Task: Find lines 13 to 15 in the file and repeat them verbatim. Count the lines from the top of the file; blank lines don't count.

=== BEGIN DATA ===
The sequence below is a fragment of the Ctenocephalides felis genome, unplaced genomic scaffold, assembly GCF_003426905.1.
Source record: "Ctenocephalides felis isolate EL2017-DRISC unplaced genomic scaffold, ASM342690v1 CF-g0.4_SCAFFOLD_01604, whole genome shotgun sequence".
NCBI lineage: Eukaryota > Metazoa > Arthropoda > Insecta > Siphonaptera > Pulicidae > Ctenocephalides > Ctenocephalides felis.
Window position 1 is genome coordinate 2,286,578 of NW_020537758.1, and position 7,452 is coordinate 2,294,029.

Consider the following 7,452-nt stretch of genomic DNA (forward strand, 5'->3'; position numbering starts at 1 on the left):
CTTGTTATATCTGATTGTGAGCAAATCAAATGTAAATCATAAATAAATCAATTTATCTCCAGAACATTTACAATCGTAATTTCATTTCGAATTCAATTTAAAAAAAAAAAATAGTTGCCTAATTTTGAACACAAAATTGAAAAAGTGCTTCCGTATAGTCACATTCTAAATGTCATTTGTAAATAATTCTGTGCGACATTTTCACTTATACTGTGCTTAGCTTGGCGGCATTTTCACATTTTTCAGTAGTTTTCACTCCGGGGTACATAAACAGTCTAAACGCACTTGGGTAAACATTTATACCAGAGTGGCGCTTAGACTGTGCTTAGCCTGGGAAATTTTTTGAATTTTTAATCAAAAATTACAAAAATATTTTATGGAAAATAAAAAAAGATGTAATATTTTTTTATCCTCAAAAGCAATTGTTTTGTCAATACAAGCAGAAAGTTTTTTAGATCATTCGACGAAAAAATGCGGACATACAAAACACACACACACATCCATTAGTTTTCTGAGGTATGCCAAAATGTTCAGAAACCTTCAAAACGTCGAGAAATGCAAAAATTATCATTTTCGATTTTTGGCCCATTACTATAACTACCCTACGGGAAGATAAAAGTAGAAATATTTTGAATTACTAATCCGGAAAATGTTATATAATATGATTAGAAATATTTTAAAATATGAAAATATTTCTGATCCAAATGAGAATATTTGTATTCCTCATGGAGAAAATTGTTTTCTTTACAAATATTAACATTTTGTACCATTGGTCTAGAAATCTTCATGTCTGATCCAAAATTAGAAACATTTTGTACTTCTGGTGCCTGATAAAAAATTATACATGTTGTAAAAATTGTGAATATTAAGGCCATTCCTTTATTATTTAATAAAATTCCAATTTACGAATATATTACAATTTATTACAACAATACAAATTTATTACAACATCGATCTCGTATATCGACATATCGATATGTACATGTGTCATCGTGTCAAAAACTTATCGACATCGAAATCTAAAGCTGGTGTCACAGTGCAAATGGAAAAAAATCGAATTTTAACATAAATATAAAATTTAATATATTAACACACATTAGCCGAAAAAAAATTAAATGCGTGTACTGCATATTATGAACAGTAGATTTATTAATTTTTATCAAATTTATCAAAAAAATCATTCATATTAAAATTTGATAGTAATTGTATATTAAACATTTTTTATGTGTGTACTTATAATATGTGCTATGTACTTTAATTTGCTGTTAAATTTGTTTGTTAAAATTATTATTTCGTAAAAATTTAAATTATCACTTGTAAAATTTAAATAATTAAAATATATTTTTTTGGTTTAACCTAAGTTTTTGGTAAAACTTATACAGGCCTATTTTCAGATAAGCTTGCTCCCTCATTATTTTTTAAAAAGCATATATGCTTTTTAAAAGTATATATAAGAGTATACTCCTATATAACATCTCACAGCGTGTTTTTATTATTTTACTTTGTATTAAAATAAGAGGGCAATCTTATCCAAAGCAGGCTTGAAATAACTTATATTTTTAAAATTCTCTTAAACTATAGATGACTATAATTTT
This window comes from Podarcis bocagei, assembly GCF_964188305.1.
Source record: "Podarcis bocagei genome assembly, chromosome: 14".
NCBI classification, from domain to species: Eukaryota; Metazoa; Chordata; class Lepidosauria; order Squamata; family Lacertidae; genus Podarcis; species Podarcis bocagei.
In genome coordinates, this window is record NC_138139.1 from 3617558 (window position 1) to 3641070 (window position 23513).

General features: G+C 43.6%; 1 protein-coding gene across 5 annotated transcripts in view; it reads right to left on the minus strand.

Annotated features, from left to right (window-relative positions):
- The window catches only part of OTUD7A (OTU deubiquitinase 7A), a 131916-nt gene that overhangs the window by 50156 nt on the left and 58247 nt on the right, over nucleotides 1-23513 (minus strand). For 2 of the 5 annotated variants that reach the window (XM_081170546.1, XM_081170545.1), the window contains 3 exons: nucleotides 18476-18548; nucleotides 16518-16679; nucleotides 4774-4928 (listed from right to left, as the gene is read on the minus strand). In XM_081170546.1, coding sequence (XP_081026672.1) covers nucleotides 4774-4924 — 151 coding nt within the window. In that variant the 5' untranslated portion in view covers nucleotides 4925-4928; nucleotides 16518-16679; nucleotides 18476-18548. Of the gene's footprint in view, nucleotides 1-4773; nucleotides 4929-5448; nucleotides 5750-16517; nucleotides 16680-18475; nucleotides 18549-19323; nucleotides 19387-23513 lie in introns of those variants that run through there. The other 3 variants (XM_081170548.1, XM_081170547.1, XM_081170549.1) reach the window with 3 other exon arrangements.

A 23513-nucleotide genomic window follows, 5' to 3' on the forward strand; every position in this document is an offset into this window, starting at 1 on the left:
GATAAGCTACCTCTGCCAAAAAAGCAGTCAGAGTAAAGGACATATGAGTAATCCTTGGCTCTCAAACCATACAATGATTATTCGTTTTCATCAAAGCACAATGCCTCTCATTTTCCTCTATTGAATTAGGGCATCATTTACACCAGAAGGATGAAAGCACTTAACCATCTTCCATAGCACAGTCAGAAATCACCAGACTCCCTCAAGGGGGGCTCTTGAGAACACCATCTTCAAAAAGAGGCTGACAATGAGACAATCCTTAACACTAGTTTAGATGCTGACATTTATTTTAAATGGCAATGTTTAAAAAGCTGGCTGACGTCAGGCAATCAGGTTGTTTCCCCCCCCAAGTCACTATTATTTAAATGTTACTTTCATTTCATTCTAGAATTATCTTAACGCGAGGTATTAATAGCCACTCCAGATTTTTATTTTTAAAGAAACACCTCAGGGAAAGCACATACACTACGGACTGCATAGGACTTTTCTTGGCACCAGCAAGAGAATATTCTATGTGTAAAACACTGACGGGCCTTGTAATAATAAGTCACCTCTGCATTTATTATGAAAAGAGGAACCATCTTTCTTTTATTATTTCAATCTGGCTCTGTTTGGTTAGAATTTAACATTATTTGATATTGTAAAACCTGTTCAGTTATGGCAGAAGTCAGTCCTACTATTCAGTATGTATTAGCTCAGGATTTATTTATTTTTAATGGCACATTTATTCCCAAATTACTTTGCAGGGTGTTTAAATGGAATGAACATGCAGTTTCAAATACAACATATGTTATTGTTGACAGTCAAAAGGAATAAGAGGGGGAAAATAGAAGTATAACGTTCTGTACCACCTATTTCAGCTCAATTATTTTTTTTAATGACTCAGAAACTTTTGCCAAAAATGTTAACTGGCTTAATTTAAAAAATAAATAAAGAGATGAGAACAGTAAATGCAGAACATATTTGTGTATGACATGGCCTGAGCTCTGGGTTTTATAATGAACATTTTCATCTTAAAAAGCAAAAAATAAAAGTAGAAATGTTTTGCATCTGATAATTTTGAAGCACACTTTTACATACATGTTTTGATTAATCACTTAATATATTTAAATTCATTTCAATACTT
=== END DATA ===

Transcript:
- The window catches only part of OTUD7A (OTU deubiquitinase 7A), a 131916-nt gene that overhangs the window by 50156 nt on the left and 58247 nt on the right, over nucleotides 1-23513 (minus strand). For 2 of the 5 annotated variants that reach the window (XM_081170546.1, XM_081170545.1), the window contains 3 exons: nucleotides 18476-18548; nucleotides 16518-16679; nucleotides 4774-4928 (listed from right to left, as the gene is read on the minus strand). In XM_081170546.1, coding sequence (XP_081026672.1) covers nucleotides 4774-4924 — 151 coding nt within the window. In that variant the 5' untranslated portion in view covers nucleotides 4925-4928; nucleotides 16518-16679; nucleotides 18476-18548. Of the gene's footprint in view, nucleotides 1-4773; nucleotides 4929-5448; nucleotides 5750-16517; nucleotides 16680-18475; nucleotides 18549-19323; nucleotides 19387-23513 lie in introns of those variants that run through there. The other 3 variants (XM_081170548.1, XM_081170547.1, XM_081170549.1) reach the window with 3 other exon arrangements.

A 23513-nucleotide genomic window follows, 5' to 3' on the forward strand; every position in this document is an offset into this window, starting at 1 on the left:
GATAAGCTACCTCTGCCAAAAAAGCAGTCAGAGTAAAGGACATATGAGTAATCCTTGGCTCTCAAACCATACAATGATTATTCGTTTTCATCAAAGCACAATGCCTCTCATTTTCCTCTATTGAATTAGGGCATCATTTACACCAGAAGGATGAAAGCACTTAACCATCTTCCATAGCACAGTCAGAAATCACCAGACTCCCTCAAGGGGGGCTCTTGAGAACACCATCTTCAAAAAGAGGCTGACAATGAGACAATCCTTAACACTAGTTTAGATGCTGACATTTATTTTAAATGGCAATGTTTAAAAAGCTGGCTGACGTCAGGCAATCAGGTTGTTTCCCCCCCCAAGTCACTATTATTTAAATGTTACTTTCATTTCATTCTAGAATTATCTTAACGCGAGGTATTAATAGCCACTCCAGATTTTTATTTTTAAAGAAACACCTCAGGGAAAGCACATACACTACGGACTGCATAGGACTTTTCTTGGCACCAGCAAGAGAATATTCTATGTGTAAAACACTGACGGGCCTTGTAATAATAAGTCACCTCTGCATTTATTATGAAAAGAGGAACCATCTTTCTTTTATTATTTCAATCTGGCTCTGTTTGGTTAGAATTTAACATTATTTGATATTGTAAAACCTGTTCAGTTATGGCAGAAGTCAGTCCTACTATTCAGTATGTATTAGCTCAGGATTTATTTATTTTTAATGGCACATTTATTCCCAAATTACTTTGCAGGGTGTTTAAATGGAATGAACATGCAGTTTCAAATACAACATATGTTATTGTTGACAGTCAAAAGGAATAAGAGGGGGAAAATAGAAGTATAACGTTCTGTACCACCTATTTCAGCTCAATTATTTTTTTTAATGACTCAGAAACTTTTGCCAAAAATGTTAACTGGCTTAATTTAAAAAATAAATAAAGAGATGAGAACAGTAAATGCAGAACATATTTGTGTATGACATGGCCTGAGCTCTGGGTTTTATAATGAACATTTTCATCTTAAAAAGCAAAAAATAAAAGTAGAAATGTTTTGCATCTGATAATTTTGAAGCACACTTTTACATACATGTTTTGATTAATCACTTAATATATTTAAATTCATTTCAATACTT